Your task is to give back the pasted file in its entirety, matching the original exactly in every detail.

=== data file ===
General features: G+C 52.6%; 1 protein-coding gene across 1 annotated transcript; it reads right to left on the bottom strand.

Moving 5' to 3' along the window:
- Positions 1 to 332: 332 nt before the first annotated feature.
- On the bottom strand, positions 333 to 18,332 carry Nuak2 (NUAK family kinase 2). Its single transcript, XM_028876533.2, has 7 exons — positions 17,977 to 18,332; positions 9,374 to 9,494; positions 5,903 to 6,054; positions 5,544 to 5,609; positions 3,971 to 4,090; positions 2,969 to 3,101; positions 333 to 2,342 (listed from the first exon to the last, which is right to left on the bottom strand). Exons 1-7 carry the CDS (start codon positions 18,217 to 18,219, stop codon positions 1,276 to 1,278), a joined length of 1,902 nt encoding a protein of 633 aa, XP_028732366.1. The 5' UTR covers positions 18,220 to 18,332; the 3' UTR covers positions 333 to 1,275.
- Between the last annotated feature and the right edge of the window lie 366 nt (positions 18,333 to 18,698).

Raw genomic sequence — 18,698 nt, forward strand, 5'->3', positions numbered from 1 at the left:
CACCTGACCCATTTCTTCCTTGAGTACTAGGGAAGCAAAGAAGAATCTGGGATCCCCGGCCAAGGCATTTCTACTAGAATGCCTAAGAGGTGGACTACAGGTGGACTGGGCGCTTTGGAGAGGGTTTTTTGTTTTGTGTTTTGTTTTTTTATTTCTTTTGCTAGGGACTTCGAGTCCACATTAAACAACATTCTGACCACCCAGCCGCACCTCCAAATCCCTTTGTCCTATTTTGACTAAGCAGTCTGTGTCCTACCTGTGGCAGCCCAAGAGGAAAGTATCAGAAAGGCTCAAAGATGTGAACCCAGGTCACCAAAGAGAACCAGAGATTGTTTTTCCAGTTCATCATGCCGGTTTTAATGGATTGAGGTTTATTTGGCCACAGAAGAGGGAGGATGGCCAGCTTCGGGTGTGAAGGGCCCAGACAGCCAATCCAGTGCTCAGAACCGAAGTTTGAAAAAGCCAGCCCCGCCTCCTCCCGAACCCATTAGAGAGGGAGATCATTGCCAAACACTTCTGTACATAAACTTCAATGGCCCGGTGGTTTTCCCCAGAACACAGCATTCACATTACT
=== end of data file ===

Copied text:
General features: G+C 52.6%; 1 protein-coding gene across 1 annotated transcript; it reads right to left on the bottom strand.

Moving 5' to 3' along the window:
- Positions 1 to 332: 332 nt before the first annotated feature.
- On the bottom strand, positions 333 to 18,332 carry Nuak2 (NUAK family kinase 2). Its single transcript, XM_028876533.2, has 7 exons — positions 17,977 to 18,332; positions 9,374 to 9,494; positions 5,903 to 6,054; positions 5,544 to 5,609; positions 3,971 to 4,090; positions 2,969 to 3,101; positions 333 to 2,342 (listed from the first exon to the last, which is right to left on the bottom strand). Exons 1-7 carry the CDS (start codon positions 18,217 to 18,219, stop codon positions 1,276 to 1,278), a joined length of 1,902 nt encoding a protein of 633 aa, XP_028732366.1. The 5' UTR covers positions 18,220 to 18,332; the 3' UTR covers positions 333 to 1,275.
- Between the last annotated feature and the right edge of the window lie 366 nt (positions 18,333 to 18,698).

Raw genomic sequence — 18,698 nt, forward strand, 5'->3', positions numbered from 1 at the left:
CACCTGACCCATTTCTTCCTTGAGTACTAGGGAAGCAAAGAAGAATCTGGGATCCCCGGCCAAGGCATTTCTACTAGAATGCCTAAGAGGTGGACTACAGGTGGACTGGGCGCTTTGGAGAGGGTTTTTTGTTTTGTGTTTTGTTTTTTTATTTCTTTTGCTAGGGACTTCGAGTCCACATTAAACAACATTCTGACCACCCAGCCGCACCTCCAAATCCCTTTGTCCTATTTTGACTAAGCAGTCTGTGTCCTACCTGTGGCAGCCCAAGAGGAAAGTATCAGAAAGGCTCAAAGATGTGAACCCAGGTCACCAAAGAGAACCAGAGATTGTTTTTCCAGTTCATCATGCCGGTTTTAATGGATTGAGGTTTATTTGGCCACAGAAGAGGGAGGATGGCCAGCTTCGGGTGTGAAGGGCCCAGACAGCCAATCCAGTGCTCAGAACCGAAGTTTGAAAAAGCCAGCCCCGCCTCCTCCCGAACCCATTAGAGAGGGAGATCATTGCCAAACACTTCTGTACATAAACTTCAATGGCCCGGTGGTTTTCCCCAGAACACAGCATTCACATTACT